FloodSense – Longitudinal Remote Urban Flood Monitoring
In New York City, sea-level rise has led to a dramatic increase in flood risk, particularly in low-lying and coastal neighborhoods. High-intensity rain storms compound this risk by conveying large volumes of water to drains, leading to backups and overflows. The resulting presence of standing water on streets and sidewalks can impede mobility and restrict access to transportation. Urban flood water can also contain a diverse array of contaminants, including fuels, raw sewage, and industrial/household chemicals.
Access to real-time information on flooding can improve resiliency and efficiency by allowing residents to identify navigable transportation routes and make informed decisions to avoid exposure to flood water contaminants. Flood data can also aid city agencies in delineating areas to target for flood control improvements and making data-driven decisions on flood management. However, very little data exist on the frequency and extent of urban surface flooding, and there is an unmet need for hyperlocal information on the presence and depth of street-level flood water.
In this webinar, jointly hosted by the Center for Urban Science and Progress (CUSP), the research team introduces the various goals of the FloodSense project and the research that it enables. They also cover current and future sensing approaches for gathering street-level flood data, and the development of a hyper-local flood data portal for the project’s varied stakeholders.
Charlie Mydlarz is a Senior Research Scientist and Research Assistant Professor at NYU CUSP and the Music and Audio Research Laboratory. He is an acoustician/engineer who designs, develops, and deploys IoT devices to tackle different challenges, including urban noise sensing, acoustic condition monitoring, urban flood detection, soundscape perception, building/classroom efficiency, and urban mobility. His Ph.D. research at The University of Salford’s Acoustic Research Centre enabled public engagement in a large-scale mass participation soundscape study using smart phones for global subjective and objective data collection and analysis.
Andrea Silverman is an Assistant Professor of Environmental Engineering at the NYU Tandon School of Engineering. In an effort to protect public health and environmental quality, Dr. Silverman’s research program is focused on the detection and disinfection of pathogens in water and wastewater, and evaluation of the processes that determine the fate of microorganisms in the urban and natural water cycles. Applications of Dr. Silverman’s work include water quality and wastewater treatment, the design of natural wastewater treatment systems (e.g., treatment ponds and constructed wetlands), the safe reuse of human waste, and the impact of frequent, hyperlocal flooding on urban environments. Dr. Silverman works in both high- and low-resource settings, and has conducted fundamental and applied research in New York and California, USA; Accra, Ghana; and Nairobi, Kenya.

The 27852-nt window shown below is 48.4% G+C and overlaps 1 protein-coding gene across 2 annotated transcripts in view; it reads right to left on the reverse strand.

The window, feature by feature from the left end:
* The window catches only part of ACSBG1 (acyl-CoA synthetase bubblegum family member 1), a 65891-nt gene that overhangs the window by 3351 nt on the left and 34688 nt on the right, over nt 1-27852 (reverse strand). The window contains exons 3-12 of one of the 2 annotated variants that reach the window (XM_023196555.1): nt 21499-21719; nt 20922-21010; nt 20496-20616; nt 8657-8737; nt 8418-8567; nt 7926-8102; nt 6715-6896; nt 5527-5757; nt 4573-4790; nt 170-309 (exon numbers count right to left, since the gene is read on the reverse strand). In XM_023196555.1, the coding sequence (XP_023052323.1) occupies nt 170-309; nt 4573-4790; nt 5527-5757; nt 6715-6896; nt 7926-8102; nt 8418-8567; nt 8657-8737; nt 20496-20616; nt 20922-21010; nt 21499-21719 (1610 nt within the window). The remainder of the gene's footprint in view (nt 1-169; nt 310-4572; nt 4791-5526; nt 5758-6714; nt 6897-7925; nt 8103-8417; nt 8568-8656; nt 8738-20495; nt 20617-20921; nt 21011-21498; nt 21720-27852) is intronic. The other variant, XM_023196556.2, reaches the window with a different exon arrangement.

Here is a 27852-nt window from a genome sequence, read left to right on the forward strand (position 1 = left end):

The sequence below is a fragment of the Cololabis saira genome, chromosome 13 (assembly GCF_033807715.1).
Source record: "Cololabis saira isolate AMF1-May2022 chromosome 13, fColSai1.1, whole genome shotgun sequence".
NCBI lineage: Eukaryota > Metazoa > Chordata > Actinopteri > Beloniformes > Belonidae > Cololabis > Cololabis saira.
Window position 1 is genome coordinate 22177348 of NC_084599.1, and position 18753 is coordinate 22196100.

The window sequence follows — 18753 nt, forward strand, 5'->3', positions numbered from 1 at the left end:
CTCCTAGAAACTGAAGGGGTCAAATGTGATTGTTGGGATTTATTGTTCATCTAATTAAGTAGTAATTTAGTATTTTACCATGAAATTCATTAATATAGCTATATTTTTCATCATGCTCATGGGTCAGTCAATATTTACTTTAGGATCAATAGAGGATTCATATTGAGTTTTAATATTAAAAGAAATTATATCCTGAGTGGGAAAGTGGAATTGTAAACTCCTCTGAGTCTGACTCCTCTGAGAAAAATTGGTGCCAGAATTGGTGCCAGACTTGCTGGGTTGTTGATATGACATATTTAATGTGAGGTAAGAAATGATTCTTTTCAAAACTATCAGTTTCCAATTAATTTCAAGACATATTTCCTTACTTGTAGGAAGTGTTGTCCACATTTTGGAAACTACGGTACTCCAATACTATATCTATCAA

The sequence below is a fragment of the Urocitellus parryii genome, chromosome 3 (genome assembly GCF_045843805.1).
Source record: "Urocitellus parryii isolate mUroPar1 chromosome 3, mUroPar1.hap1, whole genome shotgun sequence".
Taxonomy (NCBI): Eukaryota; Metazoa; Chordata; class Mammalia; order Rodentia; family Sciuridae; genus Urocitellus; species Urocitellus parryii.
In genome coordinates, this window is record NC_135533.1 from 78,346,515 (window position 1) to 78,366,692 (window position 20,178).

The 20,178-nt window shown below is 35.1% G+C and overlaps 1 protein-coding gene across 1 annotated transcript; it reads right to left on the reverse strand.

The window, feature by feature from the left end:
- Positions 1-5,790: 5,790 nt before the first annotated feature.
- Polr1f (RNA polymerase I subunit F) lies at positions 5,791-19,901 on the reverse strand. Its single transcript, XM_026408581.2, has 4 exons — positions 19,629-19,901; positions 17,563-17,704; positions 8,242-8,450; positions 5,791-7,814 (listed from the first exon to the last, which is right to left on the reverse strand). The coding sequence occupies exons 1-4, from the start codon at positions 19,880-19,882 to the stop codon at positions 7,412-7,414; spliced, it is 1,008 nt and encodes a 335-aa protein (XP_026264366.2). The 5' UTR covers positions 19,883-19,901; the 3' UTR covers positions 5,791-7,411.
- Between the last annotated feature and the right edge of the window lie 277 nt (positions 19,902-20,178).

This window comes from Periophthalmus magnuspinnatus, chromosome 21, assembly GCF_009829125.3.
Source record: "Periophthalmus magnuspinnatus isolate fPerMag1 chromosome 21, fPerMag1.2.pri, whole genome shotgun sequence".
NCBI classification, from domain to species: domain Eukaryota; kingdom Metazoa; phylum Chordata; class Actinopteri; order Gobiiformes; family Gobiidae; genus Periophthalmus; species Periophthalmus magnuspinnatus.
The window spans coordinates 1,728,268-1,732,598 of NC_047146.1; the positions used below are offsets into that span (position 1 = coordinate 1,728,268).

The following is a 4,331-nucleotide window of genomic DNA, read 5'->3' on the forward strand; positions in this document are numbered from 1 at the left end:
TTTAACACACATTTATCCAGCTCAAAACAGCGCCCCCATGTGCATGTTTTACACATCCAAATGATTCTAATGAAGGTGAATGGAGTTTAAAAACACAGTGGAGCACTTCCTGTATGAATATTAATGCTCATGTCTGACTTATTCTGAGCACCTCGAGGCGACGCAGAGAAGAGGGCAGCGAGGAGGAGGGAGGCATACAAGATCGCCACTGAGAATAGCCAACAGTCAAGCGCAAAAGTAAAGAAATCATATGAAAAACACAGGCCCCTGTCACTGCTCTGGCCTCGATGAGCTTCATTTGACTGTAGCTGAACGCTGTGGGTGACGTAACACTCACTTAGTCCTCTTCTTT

Elizabeth Hénaff is a computational biologist with an art practice. At the center of her work is a fascination with the way living beings interact with their environment. This inquiry has produced a body of work that ranges from scientific articles in peer-reviewed journals, to projects with landscape architects, to showing as an artist nationally and internationally. Her lab at NYU Tandon School of Engineering studies the interaction of organisms and their environment through scientific and design enquiries. Through experimental practice, they aim to understand how the design decisions of architects, city planners, and material scientists affect the ubiquitous living component of the spaces we inhabit: the environmental microbiome.
She currently holds an Assistant Professor position in the Technology, Culture and Society department at the NYU Tandon School of Engineering in New York City.
Tega Brain is an Australian-born artist and environmental engineer whose work examines issues of ecology, data systems and infrastructure. She has created wireless networks that respond to natural phenomena, systems for obfuscating fitness data, and an online smell-based dating service.
She has recently exhibited at the Guangzhou Triennial, the Haus der Kulturen der Welt in Berlin, the New Museum, NYC and the Science Gallery in Dublin. Her work has been widely discussed in the press including in the New York Times, Art in America, The Atlantic, NPR, Al Jazeera and The Guardian and in art and technology blogs like the Creators Project and Creative Applications. She has given talks and workshops at museums and festivals like EYEO, TedxSydney and the Sonar Festival.
Tega is an Assistant Professor of Integrated Digital Media, New York University. She works with the Processing Foundation on the Learning to Teach conference series and p5js project. She has been awarded residencies and fellowships at Data & Society, Eyebeam, GASP Public Art Park, the Environmental Health Clinic and the Australia Council for the Arts.